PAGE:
Are you someone who wonders how bad things have really become in your life? You know some really bad things have happened to you, but don’t know if others have suffered as much as you? All the same, you may wonder what to do about the trauma you have experienced in your life. If these questions sound like they apply to you, then you need to know about the 5 T’s of Trauma.
What is Trauma Anyway?
Trauma is an experience that people have where they are overwhelmed by an event or experience to the degree that their usual and normal ways of coping don’t work. For some people, they wind up reliving the event again and again with much of the same unpleasant feelings and impressions as when it originally happened. Whatever the case, it is something that winds up bothering you for a long time afterwards and the way you think about it doesn’t tend to change. A lot of people around the world are affected by trauma and PTSD, so if you suffer from this you have a lot of company.
The 5 T’s of Trauma
The first 2 of these are the different types of trauma; the last 3 are what you can do to cope with trauma, regardless of what type it is:
Big ‘T’ trauma: this is a form of trauma that is so overwhelming that just about anybody would suffer from it if it happened to them. If you’ve been a victim of a natural disaster or terrorist attack, these would be good examples. Someone who’s been a victim of a sexual assault or sexual abuse would be another situation that would give rise to this type of trauma.
Little ‘T’ trauma: This form of trauma is more the ‘death by a thousand cuts’ form of trauma that happens over a longer period of time with numerous acts of abuse and neglect that can happen to more people that the Big ‘T’ traumas. This doesn’t mean that the effect is that much less, because taken as a group many of these ‘little’ traumas can leave a deep and lasting impact on those who suffer from them.
Trauma therapy: People who have PTSD definitely need this, but others who’ve suffered from Big and Little ‘T’ traumas may very well need this type of therapy, too! Some of the best forms of therapy for treating trauma include EMDR (Eye Movement Desensitization and Reprocessing), as well as Image Transformation Therapy (ImTT) and Cognitive Behavioral Therapy (CBT) can be very helpful as well.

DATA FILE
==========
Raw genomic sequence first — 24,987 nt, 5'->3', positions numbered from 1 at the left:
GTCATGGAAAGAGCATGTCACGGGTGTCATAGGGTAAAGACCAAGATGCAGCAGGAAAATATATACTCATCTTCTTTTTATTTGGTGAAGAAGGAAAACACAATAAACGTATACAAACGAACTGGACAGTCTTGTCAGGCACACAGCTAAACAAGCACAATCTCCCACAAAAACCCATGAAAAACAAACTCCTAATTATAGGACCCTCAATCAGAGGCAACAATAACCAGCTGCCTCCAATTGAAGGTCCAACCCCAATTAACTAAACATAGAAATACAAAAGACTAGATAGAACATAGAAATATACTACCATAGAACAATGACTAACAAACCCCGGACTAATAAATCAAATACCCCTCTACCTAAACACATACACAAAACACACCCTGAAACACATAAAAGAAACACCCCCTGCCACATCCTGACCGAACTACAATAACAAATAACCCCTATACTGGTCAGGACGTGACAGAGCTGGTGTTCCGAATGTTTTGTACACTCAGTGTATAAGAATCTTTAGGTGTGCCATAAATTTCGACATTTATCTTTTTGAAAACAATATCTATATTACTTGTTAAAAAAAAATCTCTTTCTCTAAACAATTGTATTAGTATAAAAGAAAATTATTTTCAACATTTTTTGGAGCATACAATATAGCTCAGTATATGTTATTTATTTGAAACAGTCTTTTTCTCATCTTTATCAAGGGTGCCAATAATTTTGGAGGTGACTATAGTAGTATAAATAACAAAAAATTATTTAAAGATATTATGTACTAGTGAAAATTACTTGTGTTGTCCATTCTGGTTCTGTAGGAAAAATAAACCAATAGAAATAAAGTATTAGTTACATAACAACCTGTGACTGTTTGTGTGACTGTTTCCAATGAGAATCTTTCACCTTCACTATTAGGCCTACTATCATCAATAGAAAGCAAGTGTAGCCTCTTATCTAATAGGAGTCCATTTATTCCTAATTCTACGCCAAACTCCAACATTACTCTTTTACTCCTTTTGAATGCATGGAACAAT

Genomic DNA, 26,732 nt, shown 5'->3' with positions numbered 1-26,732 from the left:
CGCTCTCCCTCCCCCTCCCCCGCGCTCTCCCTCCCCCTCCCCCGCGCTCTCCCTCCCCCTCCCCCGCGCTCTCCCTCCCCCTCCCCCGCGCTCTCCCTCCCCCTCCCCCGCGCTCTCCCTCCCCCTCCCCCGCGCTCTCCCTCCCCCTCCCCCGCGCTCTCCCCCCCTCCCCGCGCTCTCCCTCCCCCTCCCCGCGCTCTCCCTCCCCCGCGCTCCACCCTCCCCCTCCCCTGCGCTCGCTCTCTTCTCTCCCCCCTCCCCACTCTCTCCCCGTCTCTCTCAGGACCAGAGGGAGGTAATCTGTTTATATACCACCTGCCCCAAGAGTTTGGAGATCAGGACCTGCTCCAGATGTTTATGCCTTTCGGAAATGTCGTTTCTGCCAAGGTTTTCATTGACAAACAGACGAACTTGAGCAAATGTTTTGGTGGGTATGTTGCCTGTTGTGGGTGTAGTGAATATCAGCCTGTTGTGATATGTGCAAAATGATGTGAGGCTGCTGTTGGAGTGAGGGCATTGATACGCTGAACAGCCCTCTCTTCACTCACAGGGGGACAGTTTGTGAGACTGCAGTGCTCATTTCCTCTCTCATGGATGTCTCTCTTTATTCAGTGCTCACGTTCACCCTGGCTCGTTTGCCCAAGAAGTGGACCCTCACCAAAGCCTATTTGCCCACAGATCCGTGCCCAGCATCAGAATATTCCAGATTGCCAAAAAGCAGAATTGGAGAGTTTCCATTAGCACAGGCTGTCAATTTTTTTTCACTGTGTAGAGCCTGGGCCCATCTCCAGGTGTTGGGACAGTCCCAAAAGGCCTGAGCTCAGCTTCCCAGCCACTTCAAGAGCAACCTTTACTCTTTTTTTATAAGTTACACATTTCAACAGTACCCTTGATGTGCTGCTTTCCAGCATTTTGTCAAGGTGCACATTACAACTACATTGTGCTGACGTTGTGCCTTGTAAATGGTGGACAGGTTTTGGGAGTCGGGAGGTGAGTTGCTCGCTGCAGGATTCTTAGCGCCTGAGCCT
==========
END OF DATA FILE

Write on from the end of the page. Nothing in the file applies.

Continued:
Take care of you! Whatever form of trauma you’ve experienced, managing to get enough exercise, rest, healthy food, and supportive friends and family are crucial to being able to get by and maintain as much stability as possible. Of special benefit for trauma as a form of exercise is yoga, because it is very helpful for allowing you to connect with your body. Most people with trauma live ‘from the neck up,’ so connecting with the rest of your body can be very helpful.
Thoughts: The kind I’m referring to are the automatic negative thoughts or what Daniel Amen refers to as ANT’s. Being aware of these and working to stifle them, or better yet to replace them with positive thoughts is another key to coping with trauma. Many people need trauma therapy to get effective relief from these, but there’s nothing wrong with doing what you can yourself to stop these. There are several ways to do this, from using CBT to mindfulness, but doing something is preferable to letting them just go on unmonitored or unchecked.
If You Need Trauma Therapy
When you’ve tried coping with trauma on your own and still suffer its ill effects, it’s probably time to try trauma therapy. I have helped many people cope with trauma in their lives and can attest to the value of trauma therapy in my own life and in those I’ve helped. If you would like a free 15-minute phone consult to help decide if I can be of help to you, you are more than welcome to call me at 512-374-0100 or email me at firstname.lastname@example.org and I will get back to you as soon as I can. Whatever you do, know that others have dealt with much the same issues and you and have overcome them to lead happy and productive lives.
About the author: Scott Kampschaefer, LCSW is a private practice therapist in Austin, Texas. He has an extensive background in working with depression, anxiety, and bipolar disorder at a clinic for older adults with these disorders in Austin. He now works with adults and adolescents of all ages in private practice.